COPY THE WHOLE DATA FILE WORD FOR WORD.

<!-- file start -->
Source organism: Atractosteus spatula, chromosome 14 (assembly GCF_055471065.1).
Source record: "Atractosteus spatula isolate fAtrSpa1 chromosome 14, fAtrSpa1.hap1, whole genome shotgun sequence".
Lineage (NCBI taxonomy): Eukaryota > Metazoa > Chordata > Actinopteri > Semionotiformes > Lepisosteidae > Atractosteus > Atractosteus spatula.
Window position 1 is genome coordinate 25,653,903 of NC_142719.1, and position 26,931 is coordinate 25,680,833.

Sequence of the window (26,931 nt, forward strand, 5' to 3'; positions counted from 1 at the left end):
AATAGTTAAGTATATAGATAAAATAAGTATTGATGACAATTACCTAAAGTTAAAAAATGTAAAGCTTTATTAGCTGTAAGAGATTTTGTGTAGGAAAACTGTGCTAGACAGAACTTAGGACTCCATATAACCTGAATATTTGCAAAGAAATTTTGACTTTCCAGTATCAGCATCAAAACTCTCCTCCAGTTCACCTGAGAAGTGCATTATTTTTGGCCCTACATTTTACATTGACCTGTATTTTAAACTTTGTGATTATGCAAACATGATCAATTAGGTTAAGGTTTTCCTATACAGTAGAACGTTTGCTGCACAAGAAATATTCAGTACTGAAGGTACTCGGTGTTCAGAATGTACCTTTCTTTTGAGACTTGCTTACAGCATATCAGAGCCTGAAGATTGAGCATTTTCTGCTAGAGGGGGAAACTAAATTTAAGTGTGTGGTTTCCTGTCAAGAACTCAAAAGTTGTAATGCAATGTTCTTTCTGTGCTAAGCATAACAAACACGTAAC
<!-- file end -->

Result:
Source organism: Atractosteus spatula, chromosome 14 (assembly GCF_055471065.1).
Source record: "Atractosteus spatula isolate fAtrSpa1 chromosome 14, fAtrSpa1.hap1, whole genome shotgun sequence".
Lineage (NCBI taxonomy): Eukaryota > Metazoa > Chordata > Actinopteri > Semionotiformes > Lepisosteidae > Atractosteus > Atractosteus spatula.
Window position 1 is genome coordinate 25,653,903 of NC_142719.1, and position 26,931 is coordinate 25,680,833.

Sequence of the window (26,931 nt, forward strand, 5' to 3'; positions counted from 1 at the left end):
AATAGTTAAGTATATAGATAAAATAAGTATTGATGACAATTACCTAAAGTTAAAAAATGTAAAGCTTTATTAGCTGTAAGAGATTTTGTGTAGGAAAACTGTGCTAGACAGAACTTAGGACTCCATATAACCTGAATATTTGCAAAGAAATTTTGACTTTCCAGTATCAGCATCAAAACTCTCCTCCAGTTCACCTGAGAAGTGCATTATTTTTGGCCCTACATTTTACATTGACCTGTATTTTAAACTTTGTGATTATGCAAACATGATCAATTAGGTTAAGGTTTTCCTATACAGTAGAACGTTTGCTGCACAAGAAATATTCAGTACTGAAGGTACTCGGTGTTCAGAATGTACCTTTCTTTTGAGACTTGCTTACAGCATATCAGAGCCTGAAGATTGAGCATTTTCTGCTAGAGGGGGAAACTAAATTTAAGTGTGTGGTTTCCTGTCAAGAACTCAAAAGTTGTAATGCAATGTTCTTTCTGTGCTAAGCATAACAAACACGTAAC